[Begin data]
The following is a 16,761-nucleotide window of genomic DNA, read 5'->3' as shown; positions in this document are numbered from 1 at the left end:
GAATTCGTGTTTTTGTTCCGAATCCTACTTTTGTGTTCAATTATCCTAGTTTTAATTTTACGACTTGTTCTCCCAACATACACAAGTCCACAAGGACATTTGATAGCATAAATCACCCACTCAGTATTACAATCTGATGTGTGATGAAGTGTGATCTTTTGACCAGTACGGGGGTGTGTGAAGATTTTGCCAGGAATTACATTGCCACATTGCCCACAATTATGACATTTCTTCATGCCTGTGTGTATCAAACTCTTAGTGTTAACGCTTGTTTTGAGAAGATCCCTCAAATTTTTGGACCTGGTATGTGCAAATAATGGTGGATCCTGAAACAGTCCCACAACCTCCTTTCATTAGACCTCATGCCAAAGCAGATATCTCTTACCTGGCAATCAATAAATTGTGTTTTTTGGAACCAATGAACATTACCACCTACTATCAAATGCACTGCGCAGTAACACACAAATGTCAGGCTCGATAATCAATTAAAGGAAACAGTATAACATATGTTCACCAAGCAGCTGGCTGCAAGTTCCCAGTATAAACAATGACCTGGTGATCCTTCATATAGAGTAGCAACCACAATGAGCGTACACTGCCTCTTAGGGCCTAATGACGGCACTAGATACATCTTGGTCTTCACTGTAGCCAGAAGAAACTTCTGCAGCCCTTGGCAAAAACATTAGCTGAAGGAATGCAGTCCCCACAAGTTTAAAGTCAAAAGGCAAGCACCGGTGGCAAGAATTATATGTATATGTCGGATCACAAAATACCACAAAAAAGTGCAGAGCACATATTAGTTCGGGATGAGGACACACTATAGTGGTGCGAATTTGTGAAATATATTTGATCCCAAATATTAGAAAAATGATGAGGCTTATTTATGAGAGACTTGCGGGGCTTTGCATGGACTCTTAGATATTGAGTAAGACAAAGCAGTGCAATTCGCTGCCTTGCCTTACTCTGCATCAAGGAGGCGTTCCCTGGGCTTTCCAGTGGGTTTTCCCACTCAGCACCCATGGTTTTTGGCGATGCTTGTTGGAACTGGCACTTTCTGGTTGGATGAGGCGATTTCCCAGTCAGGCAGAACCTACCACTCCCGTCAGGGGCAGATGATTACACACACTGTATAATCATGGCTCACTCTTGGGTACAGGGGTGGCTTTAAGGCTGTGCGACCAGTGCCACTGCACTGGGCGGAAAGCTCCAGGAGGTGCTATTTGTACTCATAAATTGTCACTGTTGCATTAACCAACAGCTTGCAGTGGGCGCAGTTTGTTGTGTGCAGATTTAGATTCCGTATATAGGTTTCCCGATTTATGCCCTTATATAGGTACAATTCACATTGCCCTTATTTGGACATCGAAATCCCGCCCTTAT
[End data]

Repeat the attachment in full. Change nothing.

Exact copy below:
The following is a 16,761-nucleotide window of genomic DNA, read 5'->3' as shown; positions in this document are numbered from 1 at the left end:
GAATTCGTGTTTTTGTTCCGAATCCTACTTTTGTGTTCAATTATCCTAGTTTTAATTTTACGACTTGTTCTCCCAACATACACAAGTCCACAAGGACATTTGATAGCATAAATCACCCACTCAGTATTACAATCTGATGTGTGATGAAGTGTGATCTTTTGACCAGTACGGGGGTGTGTGAAGATTTTGCCAGGAATTACATTGCCACATTGCCCACAATTATGACATTTCTTCATGCCTGTGTGTATCAAACTCTTAGTGTTAACGCTTGTTTTGAGAAGATCCCTCAAATTTTTGGACCTGGTATGTGCAAATAATGGTGGATCCTGAAACAGTCCCACAACCTCCTTTCATTAGACCTCATGCCAAAGCAGATATCTCTTACCTGGCAATCAATAAATTGTGTTTTTTGGAACCAATGAACATTACCACCTACTATCAAATGCACTGCGCAGTAACACACAAATGTCAGGCTCGATAATCAATTAAAGGAAACAGTATAACATATGTTCACCAAGCAGCTGGCTGCAAGTTCCCAGTATAAACAATGACCTGGTGATCCTTCATATAGAGTAGCAACCACAATGAGCGTACACTGCCTCTTAGGGCCTAATGACGGCACTAGATACATCTTGGTCTTCACTGTAGCCAGAAGAAACTTCTGCAGCCCTTGGCAAAAACATTAGCTGAAGGAATGCAGTCCCCACAAGTTTAAAGTCAAAAGGCAAGCACCGGTGGCAAGAATTATATGTATATGTCGGATCACAAAATACCACAAAAAAGTGCAGAGCACATATTAGTTCGGGATGAGGACACACTATAGTGGTGCGAATTTGTGAAATATATTTGATCCCAAATATTAGAAAAATGATGAGGCTTATTTATGAGAGACTTGCGGGGCTTTGCATGGACTCTTAGATATTGAGTAAGACAAAGCAGTGCAATTCGCTGCCTTGCCTTACTCTGCATCAAGGAGGCGTTCCCTGGGCTTTCCAGTGGGTTTTCCCACTCAGCACCCATGGTTTTTGGCGATGCTTGTTGGAACTGGCACTTTCTGGTTGGATGAGGCGATTTCCCAGTCAGGCAGAACCTACCACTCCCGTCAGGGGCAGATGATTACACACACTGTATAATCATGGCTCACTCTTGGGTACAGGGGTGGCTTTAAGGCTGTGCGACCAGTGCCACTGCACTGGGCGGAAAGCTCCAGGAGGTGCTATTTGTACTCATAAATTGTCACTGTTGCATTAACCAACAGCTTGCAGTGGGCGCAGTTTGTTGTGTGCAGATTTAGATTCCGTATATAGGTTTCCCGATTTATGCCCTTATATAGGTACAATTCACATTGCCCTTATTTGGACATCGAAATCCCGCCCTTAT